That sinking feeling: Sacramento lands $100,000 for abandoned boat clean-up
City officials say rotting boats are more than just ugly
Sacramento police hope risks caused by abandoned boats are about to be washed away by a $100,000 grant.
The Police Department received the grant in September from the California Division of Boating and Waterways. Known as SAVE, for “surrendered and abandoned vessel exchange,” the program gives local officers the financial means to pull empty and sometimes toxic boats out of portions of the Sacramento River surrounding the city.
As bad as the shabby and wrecked vessels look, officials say their biggest concerns are on the safety and environmental fronts. Police Department spokesman Eddie Macaulay said one of the main dangers from abandoned boats is that they sometimes prompt children, teenagers or transients to go exploring.
“What if kids climb inside, and the boat comes loose and drifts away?” Macaulay observed. “We’ve found transients living inside. These boats have been left behind for a reason. … They’re not safe as living quarters, without proper running water or much needed repairs.”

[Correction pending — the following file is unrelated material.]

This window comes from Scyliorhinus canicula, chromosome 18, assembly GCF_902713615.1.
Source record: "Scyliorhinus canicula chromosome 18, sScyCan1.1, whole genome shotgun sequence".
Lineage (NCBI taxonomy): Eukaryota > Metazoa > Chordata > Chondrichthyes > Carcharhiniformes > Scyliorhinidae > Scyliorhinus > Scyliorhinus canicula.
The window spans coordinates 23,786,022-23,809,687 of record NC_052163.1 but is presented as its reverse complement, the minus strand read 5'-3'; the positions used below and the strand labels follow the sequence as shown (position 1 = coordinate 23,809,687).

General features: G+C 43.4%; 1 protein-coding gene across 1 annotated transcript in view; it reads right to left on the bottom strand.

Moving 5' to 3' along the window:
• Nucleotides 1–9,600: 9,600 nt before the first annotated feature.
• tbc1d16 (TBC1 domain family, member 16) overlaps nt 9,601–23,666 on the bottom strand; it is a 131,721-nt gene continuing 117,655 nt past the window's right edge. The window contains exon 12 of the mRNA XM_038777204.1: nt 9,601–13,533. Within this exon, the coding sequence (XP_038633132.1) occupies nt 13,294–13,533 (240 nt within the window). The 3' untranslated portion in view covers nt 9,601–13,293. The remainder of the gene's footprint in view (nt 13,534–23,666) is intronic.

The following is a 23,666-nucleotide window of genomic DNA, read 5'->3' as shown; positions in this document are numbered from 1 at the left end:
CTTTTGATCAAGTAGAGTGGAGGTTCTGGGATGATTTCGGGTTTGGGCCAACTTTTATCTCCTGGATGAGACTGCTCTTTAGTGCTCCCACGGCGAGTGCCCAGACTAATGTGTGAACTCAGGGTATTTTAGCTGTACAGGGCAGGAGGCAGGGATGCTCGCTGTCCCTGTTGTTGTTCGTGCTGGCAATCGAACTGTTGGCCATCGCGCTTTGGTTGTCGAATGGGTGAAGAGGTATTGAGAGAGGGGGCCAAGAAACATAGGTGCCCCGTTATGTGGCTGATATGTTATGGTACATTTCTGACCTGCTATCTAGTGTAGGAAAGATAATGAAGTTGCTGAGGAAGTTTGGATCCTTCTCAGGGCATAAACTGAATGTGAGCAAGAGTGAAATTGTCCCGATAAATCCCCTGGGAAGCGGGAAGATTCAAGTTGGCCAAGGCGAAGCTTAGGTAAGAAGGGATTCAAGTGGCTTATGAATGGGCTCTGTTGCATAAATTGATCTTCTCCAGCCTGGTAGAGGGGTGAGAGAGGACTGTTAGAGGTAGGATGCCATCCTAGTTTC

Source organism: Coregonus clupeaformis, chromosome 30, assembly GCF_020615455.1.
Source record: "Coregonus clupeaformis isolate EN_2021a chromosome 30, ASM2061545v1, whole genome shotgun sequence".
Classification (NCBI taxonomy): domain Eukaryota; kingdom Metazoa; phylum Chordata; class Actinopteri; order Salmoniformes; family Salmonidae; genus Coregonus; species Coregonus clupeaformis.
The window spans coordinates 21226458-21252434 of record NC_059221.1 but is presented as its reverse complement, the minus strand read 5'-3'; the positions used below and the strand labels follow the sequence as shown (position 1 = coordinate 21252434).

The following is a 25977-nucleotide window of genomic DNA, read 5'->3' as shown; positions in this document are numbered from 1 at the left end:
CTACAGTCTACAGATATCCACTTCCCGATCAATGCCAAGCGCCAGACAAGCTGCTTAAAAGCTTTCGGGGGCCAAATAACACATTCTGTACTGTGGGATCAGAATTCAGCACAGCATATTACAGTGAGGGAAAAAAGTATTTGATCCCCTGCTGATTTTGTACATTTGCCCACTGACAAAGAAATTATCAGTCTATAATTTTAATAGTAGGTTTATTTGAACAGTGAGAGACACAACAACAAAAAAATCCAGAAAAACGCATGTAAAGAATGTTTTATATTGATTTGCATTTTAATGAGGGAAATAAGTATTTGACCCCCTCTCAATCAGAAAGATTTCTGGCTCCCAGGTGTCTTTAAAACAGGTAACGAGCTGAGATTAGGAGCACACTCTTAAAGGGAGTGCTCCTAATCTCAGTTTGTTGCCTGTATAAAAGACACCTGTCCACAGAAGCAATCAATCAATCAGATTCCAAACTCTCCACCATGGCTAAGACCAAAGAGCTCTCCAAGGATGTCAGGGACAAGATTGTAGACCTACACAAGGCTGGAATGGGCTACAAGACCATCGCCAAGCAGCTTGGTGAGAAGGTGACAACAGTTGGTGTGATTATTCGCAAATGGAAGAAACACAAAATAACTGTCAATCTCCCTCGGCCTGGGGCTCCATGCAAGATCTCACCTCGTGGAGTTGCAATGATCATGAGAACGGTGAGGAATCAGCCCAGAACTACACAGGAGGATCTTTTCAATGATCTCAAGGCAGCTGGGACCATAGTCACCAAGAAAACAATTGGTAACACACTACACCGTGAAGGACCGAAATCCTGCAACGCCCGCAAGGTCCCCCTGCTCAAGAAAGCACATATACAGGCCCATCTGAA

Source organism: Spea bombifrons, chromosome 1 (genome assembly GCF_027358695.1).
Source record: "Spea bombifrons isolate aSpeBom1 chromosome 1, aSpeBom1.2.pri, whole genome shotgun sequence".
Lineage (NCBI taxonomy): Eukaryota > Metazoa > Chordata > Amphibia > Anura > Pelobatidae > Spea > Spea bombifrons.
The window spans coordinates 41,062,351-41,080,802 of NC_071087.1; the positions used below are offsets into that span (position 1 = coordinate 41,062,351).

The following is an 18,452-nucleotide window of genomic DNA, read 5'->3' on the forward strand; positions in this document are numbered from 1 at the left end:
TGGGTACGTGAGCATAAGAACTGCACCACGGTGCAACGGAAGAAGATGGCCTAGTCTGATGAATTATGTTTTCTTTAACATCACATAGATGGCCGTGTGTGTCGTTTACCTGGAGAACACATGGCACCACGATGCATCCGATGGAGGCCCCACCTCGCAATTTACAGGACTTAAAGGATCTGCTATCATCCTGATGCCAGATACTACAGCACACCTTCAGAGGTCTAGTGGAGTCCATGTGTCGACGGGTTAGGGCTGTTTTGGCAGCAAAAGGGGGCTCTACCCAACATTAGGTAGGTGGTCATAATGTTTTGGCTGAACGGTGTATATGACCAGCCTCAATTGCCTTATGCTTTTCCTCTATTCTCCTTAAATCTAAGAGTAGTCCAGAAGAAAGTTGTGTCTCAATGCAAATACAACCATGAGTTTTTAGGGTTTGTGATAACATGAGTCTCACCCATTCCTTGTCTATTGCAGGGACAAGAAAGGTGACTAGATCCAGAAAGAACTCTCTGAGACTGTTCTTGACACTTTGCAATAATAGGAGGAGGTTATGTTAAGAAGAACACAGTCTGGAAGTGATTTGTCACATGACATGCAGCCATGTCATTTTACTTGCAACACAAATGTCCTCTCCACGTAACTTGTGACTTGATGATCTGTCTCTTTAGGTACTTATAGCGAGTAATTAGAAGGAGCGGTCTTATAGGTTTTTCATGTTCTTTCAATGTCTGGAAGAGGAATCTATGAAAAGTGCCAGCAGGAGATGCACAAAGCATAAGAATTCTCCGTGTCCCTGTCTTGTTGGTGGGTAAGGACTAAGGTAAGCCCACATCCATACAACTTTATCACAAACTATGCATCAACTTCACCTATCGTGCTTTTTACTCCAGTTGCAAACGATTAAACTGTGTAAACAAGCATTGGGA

Officials are also worried about the negative environmental impacts, which often include oil, fluids and garbage drifting from the deteriorating vessels into the water. “When the boats are left abandoned, they eventually sink,” Macaulay explained. “It can cost a significant amount of money to raise them back up.”
In August, SN&R reporters observed six different abandoned boats in just two days on the Sacramento River, all between the city’s port and the unincorporated town of Courtland. SN&R documented still more abandoned vessels around the southern edge of the Sacramento County line near Isleton.
Contra Costa sheriff’s Deputy Gary Madison said the SAVE program has helped relieve waterway clutter and unsightly pollution in his corner of the Central Delta.
“It has made a noticeable difference,” Madison said.